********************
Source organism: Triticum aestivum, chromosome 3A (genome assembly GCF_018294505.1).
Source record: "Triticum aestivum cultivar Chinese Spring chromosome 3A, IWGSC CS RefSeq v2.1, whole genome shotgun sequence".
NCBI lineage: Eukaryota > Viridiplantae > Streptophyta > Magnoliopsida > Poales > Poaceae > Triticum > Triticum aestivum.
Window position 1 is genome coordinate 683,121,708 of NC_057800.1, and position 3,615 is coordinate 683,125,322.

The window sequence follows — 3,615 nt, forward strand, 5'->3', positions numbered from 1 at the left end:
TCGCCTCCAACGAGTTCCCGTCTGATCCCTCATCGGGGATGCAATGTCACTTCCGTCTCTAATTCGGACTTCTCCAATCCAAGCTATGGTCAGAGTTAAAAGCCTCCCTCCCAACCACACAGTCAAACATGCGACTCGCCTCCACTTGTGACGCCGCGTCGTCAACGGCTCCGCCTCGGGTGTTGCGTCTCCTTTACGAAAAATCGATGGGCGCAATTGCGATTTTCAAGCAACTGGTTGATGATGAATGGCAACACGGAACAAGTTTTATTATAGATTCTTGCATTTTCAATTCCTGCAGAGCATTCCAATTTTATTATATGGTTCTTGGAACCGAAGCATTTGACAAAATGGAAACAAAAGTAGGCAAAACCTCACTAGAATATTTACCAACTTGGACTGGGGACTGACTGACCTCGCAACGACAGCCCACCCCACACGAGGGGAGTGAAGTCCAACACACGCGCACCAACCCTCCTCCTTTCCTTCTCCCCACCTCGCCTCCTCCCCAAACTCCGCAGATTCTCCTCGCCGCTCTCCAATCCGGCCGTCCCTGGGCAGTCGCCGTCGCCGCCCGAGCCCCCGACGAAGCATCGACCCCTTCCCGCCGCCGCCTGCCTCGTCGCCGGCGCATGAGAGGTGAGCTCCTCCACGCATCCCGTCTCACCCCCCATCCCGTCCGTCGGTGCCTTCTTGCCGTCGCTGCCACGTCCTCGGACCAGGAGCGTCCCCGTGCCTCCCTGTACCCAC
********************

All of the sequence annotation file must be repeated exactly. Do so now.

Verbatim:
Source organism: Triticum aestivum, chromosome 3A (genome assembly GCF_018294505.1).
Source record: "Triticum aestivum cultivar Chinese Spring chromosome 3A, IWGSC CS RefSeq v2.1, whole genome shotgun sequence".
NCBI lineage: Eukaryota > Viridiplantae > Streptophyta > Magnoliopsida > Poales > Poaceae > Triticum > Triticum aestivum.
Window position 1 is genome coordinate 683,121,708 of NC_057800.1, and position 3,615 is coordinate 683,125,322.

The window sequence follows — 3,615 nt, forward strand, 5'->3', positions numbered from 1 at the left end:
TCGCCTCCAACGAGTTCCCGTCTGATCCCTCATCGGGGATGCAATGTCACTTCCGTCTCTAATTCGGACTTCTCCAATCCAAGCTATGGTCAGAGTTAAAAGCCTCCCTCCCAACCACACAGTCAAACATGCGACTCGCCTCCACTTGTGACGCCGCGTCGTCAACGGCTCCGCCTCGGGTGTTGCGTCTCCTTTACGAAAAATCGATGGGCGCAATTGCGATTTTCAAGCAACTGGTTGATGATGAATGGCAACACGGAACAAGTTTTATTATAGATTCTTGCATTTTCAATTCCTGCAGAGCATTCCAATTTTATTATATGGTTCTTGGAACCGAAGCATTTGACAAAATGGAAACAAAAGTAGGCAAAACCTCACTAGAATATTTACCAACTTGGACTGGGGACTGACTGACCTCGCAACGACAGCCCACCCCACACGAGGGGAGTGAAGTCCAACACACGCGCACCAACCCTCCTCCTTTCCTTCTCCCCACCTCGCCTCCTCCCCAAACTCCGCAGATTCTCCTCGCCGCTCTCCAATCCGGCCGTCCCTGGGCAGTCGCCGTCGCCGCCCGAGCCCCCGACGAAGCATCGACCCCTTCCCGCCGCCGCCTGCCTCGTCGCCGGCGCATGAGAGGTGAGCTCCTCCACGCATCCCGTCTCACCCCCCATCCCGTCCGTCGGTGCCTTCTTGCCGTCGCTGCCACGTCCTCGGACCAGGAGCGTCCCCGTGCCTCCCTGTACCCAC